Although most financial security forces work to protect against hackers using malware and malicious code, there is a more common and cheaper means of stealing financial information that can be difficult for credit and debit card users to detect.
With a method known as "skimming," criminals are able to obtain card information through a single swipe, IJReview reported. Skimmers are discrete devices that can be attached to publicly-used card readers, such as ATMs. Once installed, the device is able to capture the credit or debit card number, expiration date, and the security number of any card that is swiped through the card reader.
According to Michael Legary, founder of cyber security firm Seccuris, skimmers are designed to be hidden, so they can be hard to spot. The devices have the same magnetic reader as other card readers and are placed in front of legitimate readers, such as those at ATMs or gas pumps, CBC News reported.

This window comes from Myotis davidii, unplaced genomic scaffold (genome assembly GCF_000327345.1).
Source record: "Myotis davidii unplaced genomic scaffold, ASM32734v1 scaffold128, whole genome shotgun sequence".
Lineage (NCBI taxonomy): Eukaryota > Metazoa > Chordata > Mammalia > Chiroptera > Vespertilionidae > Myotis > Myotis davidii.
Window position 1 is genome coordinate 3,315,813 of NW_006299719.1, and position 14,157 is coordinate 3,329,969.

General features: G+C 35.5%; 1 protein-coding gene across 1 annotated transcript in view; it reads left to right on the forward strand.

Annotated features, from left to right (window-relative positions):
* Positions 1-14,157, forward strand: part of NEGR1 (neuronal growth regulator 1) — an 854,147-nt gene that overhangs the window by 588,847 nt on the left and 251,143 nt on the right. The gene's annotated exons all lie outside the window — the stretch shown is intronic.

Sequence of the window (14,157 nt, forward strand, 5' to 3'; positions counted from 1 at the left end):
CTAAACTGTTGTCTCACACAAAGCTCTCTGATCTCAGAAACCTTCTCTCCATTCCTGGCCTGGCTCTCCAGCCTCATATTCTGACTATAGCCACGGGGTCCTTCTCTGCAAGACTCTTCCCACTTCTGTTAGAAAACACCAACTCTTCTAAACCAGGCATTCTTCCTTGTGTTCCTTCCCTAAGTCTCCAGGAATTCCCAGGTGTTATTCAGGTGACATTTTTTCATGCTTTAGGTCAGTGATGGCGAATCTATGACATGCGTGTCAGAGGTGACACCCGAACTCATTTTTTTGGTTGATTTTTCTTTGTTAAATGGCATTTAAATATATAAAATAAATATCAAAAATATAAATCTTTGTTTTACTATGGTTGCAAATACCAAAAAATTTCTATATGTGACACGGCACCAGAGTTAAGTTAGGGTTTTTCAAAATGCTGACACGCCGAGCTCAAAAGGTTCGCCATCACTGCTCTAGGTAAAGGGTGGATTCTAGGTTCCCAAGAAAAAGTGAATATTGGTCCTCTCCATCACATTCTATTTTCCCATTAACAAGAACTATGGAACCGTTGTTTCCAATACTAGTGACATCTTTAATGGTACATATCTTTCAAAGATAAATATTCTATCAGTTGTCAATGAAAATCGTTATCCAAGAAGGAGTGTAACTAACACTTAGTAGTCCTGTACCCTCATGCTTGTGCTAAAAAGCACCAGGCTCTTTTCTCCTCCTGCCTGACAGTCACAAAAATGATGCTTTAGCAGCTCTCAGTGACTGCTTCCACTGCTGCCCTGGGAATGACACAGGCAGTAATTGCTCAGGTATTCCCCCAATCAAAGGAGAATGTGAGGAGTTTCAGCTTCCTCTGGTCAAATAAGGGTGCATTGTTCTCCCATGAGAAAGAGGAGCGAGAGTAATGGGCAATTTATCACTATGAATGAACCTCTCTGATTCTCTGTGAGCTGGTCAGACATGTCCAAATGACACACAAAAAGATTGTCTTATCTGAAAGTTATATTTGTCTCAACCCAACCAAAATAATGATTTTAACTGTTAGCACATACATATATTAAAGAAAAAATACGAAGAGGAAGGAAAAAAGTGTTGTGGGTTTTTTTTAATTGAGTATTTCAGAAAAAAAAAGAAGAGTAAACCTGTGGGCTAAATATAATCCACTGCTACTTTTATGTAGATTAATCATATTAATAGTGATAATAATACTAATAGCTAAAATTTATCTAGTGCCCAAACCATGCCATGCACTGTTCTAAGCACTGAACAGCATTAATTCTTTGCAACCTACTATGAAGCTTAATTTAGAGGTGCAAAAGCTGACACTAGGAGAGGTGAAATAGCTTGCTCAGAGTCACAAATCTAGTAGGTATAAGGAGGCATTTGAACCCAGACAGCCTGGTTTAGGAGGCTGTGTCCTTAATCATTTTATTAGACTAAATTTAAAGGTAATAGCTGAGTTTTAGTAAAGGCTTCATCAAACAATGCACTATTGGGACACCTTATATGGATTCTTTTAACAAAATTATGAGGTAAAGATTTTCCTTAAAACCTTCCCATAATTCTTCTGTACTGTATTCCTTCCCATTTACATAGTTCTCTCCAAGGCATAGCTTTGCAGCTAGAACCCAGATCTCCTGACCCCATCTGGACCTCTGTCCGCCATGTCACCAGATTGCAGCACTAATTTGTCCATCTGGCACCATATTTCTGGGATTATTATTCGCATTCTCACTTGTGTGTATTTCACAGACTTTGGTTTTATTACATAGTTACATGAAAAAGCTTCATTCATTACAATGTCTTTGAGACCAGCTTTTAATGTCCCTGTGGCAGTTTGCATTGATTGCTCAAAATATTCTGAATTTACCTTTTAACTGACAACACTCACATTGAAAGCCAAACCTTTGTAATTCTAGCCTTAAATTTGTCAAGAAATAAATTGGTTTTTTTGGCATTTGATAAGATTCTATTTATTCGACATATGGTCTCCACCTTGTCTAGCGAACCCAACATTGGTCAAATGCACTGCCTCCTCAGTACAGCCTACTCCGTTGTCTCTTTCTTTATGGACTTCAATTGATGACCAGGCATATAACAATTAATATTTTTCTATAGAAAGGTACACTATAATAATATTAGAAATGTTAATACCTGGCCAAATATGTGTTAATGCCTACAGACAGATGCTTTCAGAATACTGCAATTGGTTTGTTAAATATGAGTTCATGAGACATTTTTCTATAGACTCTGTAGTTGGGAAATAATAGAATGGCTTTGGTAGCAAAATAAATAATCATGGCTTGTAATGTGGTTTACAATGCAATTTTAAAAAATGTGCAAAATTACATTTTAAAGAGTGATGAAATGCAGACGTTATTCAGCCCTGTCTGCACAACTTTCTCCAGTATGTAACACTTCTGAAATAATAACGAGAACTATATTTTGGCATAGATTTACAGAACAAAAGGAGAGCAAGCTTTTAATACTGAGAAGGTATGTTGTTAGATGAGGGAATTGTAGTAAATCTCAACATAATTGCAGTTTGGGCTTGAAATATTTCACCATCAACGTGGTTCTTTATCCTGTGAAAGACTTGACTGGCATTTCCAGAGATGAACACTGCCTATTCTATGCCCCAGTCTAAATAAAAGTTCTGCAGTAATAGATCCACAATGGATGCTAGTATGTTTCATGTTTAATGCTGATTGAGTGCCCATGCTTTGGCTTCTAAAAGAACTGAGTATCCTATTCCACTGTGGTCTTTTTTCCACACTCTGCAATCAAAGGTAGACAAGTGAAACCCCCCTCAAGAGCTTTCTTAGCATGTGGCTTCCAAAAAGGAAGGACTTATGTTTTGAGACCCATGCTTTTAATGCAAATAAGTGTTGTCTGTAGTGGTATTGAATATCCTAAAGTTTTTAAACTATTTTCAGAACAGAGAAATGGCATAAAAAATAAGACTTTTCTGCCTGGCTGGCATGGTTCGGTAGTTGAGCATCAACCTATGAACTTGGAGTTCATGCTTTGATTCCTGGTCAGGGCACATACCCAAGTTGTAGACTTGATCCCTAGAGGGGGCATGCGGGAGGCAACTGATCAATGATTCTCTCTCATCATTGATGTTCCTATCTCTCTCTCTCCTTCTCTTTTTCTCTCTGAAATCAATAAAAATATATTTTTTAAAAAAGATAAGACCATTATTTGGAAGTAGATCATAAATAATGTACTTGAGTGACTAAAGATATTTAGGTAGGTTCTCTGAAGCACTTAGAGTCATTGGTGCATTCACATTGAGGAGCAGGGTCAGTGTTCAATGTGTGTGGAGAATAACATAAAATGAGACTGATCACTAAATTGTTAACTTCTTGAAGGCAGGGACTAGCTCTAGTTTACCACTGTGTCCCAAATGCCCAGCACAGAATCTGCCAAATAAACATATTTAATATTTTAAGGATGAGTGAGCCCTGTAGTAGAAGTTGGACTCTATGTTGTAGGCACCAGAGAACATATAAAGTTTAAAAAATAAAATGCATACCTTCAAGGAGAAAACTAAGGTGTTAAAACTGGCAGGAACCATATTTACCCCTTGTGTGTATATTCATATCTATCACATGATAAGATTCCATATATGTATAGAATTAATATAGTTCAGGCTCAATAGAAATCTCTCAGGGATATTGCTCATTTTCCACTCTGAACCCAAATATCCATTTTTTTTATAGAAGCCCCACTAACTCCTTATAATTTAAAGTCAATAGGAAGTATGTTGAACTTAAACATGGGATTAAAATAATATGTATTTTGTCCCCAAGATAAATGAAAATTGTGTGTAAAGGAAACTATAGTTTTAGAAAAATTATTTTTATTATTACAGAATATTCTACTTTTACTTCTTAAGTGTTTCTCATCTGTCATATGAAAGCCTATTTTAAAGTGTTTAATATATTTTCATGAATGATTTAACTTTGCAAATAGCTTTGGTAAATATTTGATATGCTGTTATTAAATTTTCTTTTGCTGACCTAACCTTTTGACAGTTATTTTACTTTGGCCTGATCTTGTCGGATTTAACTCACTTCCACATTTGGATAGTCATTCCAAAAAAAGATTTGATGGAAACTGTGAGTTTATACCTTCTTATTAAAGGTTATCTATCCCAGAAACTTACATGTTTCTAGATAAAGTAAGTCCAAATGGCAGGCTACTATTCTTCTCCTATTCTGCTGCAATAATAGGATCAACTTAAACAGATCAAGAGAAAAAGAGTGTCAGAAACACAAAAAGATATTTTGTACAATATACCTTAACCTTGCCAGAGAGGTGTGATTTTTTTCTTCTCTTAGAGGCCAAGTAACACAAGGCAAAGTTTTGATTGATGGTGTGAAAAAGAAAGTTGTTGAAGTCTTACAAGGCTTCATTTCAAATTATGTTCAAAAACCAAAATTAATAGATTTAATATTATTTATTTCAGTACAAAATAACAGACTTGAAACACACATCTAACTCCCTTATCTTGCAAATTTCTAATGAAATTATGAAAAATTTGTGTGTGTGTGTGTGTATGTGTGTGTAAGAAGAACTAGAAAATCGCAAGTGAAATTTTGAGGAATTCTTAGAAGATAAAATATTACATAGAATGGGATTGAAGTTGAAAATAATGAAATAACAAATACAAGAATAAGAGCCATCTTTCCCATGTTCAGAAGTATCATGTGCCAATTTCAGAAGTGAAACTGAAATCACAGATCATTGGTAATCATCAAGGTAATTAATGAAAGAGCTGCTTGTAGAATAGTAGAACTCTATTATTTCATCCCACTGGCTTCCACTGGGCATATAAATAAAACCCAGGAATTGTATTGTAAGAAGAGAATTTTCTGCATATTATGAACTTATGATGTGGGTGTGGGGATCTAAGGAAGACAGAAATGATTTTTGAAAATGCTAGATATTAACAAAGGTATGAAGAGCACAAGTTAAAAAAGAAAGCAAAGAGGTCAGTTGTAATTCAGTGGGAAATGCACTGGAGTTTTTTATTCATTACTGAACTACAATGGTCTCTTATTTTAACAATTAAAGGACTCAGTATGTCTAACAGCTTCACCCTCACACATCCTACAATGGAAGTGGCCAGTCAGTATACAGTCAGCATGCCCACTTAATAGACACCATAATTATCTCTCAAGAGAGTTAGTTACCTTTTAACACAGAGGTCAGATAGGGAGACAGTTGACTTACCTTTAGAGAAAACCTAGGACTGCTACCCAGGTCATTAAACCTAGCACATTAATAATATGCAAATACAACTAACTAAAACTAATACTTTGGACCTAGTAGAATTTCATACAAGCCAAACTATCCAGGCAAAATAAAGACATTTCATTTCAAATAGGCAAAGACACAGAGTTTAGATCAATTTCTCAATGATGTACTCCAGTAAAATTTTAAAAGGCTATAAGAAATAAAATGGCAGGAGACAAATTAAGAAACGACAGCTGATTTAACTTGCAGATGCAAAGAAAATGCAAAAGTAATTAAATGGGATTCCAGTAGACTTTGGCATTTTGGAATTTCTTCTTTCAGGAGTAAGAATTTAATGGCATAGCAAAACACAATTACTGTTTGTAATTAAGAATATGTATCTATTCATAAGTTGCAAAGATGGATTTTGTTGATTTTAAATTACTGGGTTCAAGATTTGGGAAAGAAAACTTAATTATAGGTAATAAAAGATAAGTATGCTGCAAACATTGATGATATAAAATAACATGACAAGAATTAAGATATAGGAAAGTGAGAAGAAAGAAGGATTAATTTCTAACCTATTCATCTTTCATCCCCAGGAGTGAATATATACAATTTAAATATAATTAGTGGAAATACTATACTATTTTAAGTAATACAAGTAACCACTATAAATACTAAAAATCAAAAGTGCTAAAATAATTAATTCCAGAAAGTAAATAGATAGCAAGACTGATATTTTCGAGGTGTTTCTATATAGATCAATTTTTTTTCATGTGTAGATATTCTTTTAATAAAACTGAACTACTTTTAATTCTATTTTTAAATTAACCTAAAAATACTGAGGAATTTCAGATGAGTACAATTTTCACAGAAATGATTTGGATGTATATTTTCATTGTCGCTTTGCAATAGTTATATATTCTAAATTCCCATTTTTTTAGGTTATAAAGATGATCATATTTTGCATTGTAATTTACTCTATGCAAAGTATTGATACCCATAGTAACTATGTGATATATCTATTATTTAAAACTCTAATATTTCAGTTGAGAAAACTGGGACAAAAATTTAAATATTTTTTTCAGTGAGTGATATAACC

Although the inconspicuous devices can be tricky to distinguish, Legary provided tips to CBC on several ways to protect yourself from becoming a victim of skimming.
1. Check the card reader for anything unusual, like a plastic attachment.
"You have to be cautious and if you think something's out of the ordinary, if the plastic looks cheap or flimsy, or looks like something is falling off, whether it be a gas pump or ATM or whatever, be suspicious and use another one before using that device," Legary said.
2. Contact your bank and credit card company if you suspect your financial information has been compromised.
When in doubt, Legary suggests calling your bank and credit card company, so they will put flags on your cards to ensure there’s additional monitoring for unusual activity.
3. Keep track of your purchase activity with money management websites.
Use sites that are designed to monitor your credit card and bank account activity. Sites such as mint.com will alert you when something outside of your standard purchasing is detected. They may even be able to discover the skimming before the bank, Legary said.